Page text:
Two Ways You Can Get Involved
There are multiple ways to pitch in, if community skiing and outdoor access are important to you. If you’d like to help give more kids the opportunity to find enrichment in the outdoors, you can learn more about the Chris Anthony Youth Initiative Project by clicking the button below.
Cuchara Mountain Park is also going to need a lot of donations until it can get more firmly established. I’ve also added a button where you can learn more about the Panadero Ski Corp., the work they’re doing, and how you can pitch in.
If you enjoy news about the Ski Industry as a whole, I also whole-heartedly recommend you check out the Storm Skiing Journal. While I focus more broadly on the outdoors in the Rockies, this publication is one of the best outlets covering the ski industry, nation-wide. We have a pretty big audience overlap. So, if you haven’t checked it out yet, what are you waiting for?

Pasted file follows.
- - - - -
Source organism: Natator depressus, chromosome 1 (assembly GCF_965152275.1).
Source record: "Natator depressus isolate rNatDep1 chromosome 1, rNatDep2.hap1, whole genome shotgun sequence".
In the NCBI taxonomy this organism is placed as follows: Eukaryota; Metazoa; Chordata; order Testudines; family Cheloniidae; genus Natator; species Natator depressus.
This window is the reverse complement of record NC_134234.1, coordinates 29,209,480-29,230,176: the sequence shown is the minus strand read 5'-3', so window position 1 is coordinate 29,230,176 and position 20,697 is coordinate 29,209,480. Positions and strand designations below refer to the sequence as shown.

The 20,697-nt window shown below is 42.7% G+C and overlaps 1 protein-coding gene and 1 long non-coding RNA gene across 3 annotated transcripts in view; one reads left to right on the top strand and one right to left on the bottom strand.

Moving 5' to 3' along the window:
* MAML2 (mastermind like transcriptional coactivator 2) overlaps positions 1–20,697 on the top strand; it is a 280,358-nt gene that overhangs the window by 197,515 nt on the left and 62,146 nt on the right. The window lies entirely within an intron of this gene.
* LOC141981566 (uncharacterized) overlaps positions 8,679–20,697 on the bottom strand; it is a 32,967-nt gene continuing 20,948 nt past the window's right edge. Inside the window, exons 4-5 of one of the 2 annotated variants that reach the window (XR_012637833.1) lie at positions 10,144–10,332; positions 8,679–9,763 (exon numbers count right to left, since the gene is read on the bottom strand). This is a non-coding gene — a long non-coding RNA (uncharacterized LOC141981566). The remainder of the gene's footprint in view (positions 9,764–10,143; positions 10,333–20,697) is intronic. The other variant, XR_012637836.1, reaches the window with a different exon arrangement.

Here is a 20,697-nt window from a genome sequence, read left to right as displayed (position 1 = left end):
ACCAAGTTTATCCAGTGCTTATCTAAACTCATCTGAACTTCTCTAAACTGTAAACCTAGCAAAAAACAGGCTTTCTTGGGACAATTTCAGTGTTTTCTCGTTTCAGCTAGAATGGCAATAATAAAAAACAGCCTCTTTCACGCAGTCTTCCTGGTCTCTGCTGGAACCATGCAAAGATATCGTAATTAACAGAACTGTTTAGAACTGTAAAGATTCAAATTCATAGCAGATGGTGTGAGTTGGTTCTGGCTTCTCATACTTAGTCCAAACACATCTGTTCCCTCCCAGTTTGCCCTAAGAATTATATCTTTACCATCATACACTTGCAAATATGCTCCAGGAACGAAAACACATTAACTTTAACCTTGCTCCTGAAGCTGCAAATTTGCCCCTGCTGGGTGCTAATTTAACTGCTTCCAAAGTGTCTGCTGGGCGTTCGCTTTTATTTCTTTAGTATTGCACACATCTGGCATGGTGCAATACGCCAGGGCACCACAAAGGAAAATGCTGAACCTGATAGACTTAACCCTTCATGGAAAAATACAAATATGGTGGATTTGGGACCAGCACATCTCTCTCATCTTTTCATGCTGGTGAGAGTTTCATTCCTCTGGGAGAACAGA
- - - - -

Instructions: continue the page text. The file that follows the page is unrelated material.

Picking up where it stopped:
Thanks Cole, this is a great story! However, I wasn't familiar with where Cuchara Mtn is so I googled it. When I saw it's so far south and close to Trinidad, I forwarded your post to a friend I know who's active in the Trinidad Rotary Club. Rotary clubs are always looking for community service projects to support; maybe they could assist with this in some way.
What a wonderful goal to get more kids on the mountain... kudos to all those involved. I’ve enjoyed following this story.